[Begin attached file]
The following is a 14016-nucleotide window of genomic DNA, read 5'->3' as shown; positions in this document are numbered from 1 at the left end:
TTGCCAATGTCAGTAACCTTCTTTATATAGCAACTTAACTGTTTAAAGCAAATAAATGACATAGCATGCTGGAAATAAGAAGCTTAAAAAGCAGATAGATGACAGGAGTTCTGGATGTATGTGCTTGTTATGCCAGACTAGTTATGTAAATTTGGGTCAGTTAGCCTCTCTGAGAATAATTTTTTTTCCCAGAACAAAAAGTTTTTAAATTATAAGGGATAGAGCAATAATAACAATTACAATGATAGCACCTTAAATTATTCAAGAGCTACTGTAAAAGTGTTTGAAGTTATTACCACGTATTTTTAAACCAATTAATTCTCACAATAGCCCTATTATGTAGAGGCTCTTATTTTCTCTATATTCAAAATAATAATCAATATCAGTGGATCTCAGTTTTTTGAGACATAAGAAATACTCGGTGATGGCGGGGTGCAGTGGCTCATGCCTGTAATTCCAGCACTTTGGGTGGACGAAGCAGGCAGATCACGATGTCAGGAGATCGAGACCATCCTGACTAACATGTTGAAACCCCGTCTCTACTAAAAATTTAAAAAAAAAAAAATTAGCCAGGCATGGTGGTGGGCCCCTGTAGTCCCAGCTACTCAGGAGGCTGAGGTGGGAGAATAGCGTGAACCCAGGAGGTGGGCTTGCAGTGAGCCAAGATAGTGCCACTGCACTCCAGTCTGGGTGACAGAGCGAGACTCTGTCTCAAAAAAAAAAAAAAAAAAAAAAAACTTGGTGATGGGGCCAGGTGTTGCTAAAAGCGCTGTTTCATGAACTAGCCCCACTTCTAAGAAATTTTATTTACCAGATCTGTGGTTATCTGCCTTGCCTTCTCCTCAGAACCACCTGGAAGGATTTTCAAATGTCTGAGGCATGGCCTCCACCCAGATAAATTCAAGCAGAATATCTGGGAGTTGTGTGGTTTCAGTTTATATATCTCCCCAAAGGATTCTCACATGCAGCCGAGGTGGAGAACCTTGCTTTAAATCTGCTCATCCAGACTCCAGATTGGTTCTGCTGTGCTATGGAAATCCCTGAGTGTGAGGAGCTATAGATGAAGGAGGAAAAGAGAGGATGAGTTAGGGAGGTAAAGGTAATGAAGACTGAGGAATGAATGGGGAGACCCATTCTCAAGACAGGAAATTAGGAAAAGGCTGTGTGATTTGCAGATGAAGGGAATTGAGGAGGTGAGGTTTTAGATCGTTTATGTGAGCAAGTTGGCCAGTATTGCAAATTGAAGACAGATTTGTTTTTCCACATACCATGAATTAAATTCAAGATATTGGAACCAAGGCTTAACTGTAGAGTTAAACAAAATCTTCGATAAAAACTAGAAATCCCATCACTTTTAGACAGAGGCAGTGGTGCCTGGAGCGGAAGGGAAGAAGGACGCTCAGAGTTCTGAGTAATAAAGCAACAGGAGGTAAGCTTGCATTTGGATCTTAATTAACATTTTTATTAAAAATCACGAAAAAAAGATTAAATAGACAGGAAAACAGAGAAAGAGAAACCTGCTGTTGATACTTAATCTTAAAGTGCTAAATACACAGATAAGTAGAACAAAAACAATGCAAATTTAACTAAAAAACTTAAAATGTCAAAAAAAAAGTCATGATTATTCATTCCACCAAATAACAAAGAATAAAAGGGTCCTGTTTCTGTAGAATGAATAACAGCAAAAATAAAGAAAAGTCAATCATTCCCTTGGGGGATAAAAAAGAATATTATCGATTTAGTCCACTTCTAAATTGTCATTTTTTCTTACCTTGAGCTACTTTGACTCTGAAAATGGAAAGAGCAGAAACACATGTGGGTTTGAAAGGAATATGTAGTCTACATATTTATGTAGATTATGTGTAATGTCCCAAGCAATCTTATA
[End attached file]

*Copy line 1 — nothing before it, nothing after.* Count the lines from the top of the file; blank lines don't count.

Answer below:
The following is a 14016-nucleotide window of genomic DNA, read 5'->3' as shown; positions in this document are numbered from 1 at the left end: